For the backstory to the upload filter check my book The Closing of the Net - PAPERBACK OR KINDLE - £15.99!

Internet Threats

There are many emerging threats to the open and neutral Internet. Since I began researching EU policy in 2007, we have seen several different groups of stakeholders lobbying for blocks to be placed on websites,  user access to be suspended or content filtering.  One of those groups of stakeholders is law enforcement. Another is concerned with protection of minors, and confuses the method of dealing with child pornography, which is a  criminal offence, with parental control of what children see. These are  quite different problems, and  the policy approach should be addressed in different fora. Other calls for Internet blocking are now arising in respect to libel and defamation, and we have seen this in the UK with the Twitter injunctions.  This section will address these issues in relation to policy and the EU.

If you like the articles in this section and you are interested in Internet policy-making in the EU, especially with regard to copyright policy, you may like my books A Copyright Masquerade: How Corporate Lobbying Threatens Online Freedoms and The Copyright Enforcement Enigma - Internet Politics and the ‘Telecoms Package’

If you are following  discussions around telecoms and technology policy and content blocking ,  you may like my book The Closing of the Net which covers the British copyright blocking orders, as well as the Megaupload case.


City of London police domain seizures on behalf of copyright industry claimants  are coming under scrutiny following an adjudication  obtained by a Canadian domain registrar. EasyDNS, based  in Ontario, Canada, filed a complaint  regarding a transfer from another registrar, of domains that were under a seizure order. The decision obtained under the Internet governance rules, stipulated that there should be a court ruling. It  provides much food for thought in terms of the legality of take-down notices.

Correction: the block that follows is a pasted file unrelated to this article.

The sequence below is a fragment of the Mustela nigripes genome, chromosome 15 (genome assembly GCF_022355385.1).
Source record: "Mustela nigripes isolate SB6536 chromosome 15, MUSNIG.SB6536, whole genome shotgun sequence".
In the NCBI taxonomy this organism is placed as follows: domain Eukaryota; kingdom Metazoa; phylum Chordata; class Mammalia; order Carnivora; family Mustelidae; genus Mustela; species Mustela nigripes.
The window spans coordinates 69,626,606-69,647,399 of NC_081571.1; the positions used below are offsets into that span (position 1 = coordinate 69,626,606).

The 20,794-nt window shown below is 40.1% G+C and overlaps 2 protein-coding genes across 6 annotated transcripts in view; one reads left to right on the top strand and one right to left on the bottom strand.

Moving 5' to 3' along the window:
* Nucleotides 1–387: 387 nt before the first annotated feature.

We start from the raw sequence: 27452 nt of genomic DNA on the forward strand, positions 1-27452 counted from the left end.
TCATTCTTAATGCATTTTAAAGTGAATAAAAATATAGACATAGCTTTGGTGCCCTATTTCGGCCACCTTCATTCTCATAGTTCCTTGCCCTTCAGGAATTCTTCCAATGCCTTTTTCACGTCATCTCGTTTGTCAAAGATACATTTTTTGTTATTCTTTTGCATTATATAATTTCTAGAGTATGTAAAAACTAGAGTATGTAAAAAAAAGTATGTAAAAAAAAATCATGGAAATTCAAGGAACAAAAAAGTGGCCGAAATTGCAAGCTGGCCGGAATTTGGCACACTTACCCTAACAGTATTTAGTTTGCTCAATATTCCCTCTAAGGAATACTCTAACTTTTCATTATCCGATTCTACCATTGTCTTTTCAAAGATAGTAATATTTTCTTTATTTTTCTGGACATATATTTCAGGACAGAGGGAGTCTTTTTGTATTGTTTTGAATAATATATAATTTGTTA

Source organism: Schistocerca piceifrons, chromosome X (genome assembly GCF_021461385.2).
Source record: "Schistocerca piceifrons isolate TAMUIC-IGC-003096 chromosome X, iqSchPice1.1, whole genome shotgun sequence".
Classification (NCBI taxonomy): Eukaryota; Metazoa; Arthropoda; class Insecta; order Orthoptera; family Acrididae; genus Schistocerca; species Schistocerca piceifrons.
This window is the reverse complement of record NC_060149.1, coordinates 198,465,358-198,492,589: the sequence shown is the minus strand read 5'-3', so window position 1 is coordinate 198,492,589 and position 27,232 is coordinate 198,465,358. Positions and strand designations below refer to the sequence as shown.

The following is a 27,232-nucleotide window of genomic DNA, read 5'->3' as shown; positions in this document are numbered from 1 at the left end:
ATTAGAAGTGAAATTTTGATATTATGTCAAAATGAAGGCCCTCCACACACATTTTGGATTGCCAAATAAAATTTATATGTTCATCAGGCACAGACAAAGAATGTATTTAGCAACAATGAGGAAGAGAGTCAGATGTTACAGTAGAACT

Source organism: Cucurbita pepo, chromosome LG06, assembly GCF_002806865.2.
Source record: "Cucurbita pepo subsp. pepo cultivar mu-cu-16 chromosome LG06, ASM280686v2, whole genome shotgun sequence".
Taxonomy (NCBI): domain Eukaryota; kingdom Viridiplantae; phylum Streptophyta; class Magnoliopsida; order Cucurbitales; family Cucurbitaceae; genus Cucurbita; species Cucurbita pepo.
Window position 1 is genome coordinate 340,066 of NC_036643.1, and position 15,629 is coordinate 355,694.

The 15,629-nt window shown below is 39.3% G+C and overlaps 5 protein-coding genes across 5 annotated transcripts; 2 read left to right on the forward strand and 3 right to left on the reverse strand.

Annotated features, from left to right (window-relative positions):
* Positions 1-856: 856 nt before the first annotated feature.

Read more: London police domain seizures under scrutiny after arbitration decision

ISPs and hosting sites could be subject to increased liability for defamatory content, uner  new laws proposed in two EU Member States: Italy and Britain. However, the recent case of Lord McAlpine  in Britain illustrates how the existing law can cope very well with defamation via the Internet, and seems to suggest an interesting solution – if only policy-makers would consider it!

Read more: Defamation on the Net: can an aging Lord show the way?

 How could an EU-Canada Trade Agreement change copyright law?

 An alert has been issued over the possible inclusion of copyright enforcment measures – and in particular, of criminal sanctions -  in a new  EU- Canada Trade Agreement (CETA). It is understood that the proposed criminal measures could be similar to those in the Anti-counterfeiting Trade Agreement (ACTA).

Read more: EU–Canada Trade Agreement – copyright enforcement via the cat-flap?

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States v the 'Net? 

Read The Closing of the Net, by me, Monica Horten.

"original and valuable"  Times higher Education

" essential read for anyone interested in understanding the forces at play behind the web." ITSecurity.co.uk

Find out more about the book here  The Closing of the Net

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FROM £15.99

Copyright Enforcement Enigma launch, March 2012

In 2012, I presented my PhD research in the European Parliament.

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Iptegrity.com is the website of Dr Monica Horten. She is  a trainer & consultant on Internet governance policy, published author& Visiting Fellow at the London School of Economics & Political Science. She served as an independent expert on the Council of Europe Committee on  Internet freedom. She has worked on CoE, EU and UNDP funded projects in eastern Europe and beyond.  She was shortlisted for The Guardian Open Internet Poll 2012. Iptegrity  offers expert insights into Internet policy (and now Brexit). Iptegrity has a core readership in the Brussels policy community, and has been cited in the media. Please acknowledge Iptegrity when you cite or link.  For more, see IP politics with integrity

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The politics of copyright

A Copyright Masquerade - How corporate lobbying threatens online freedoms

'timely and provocative' Entertainment Law Review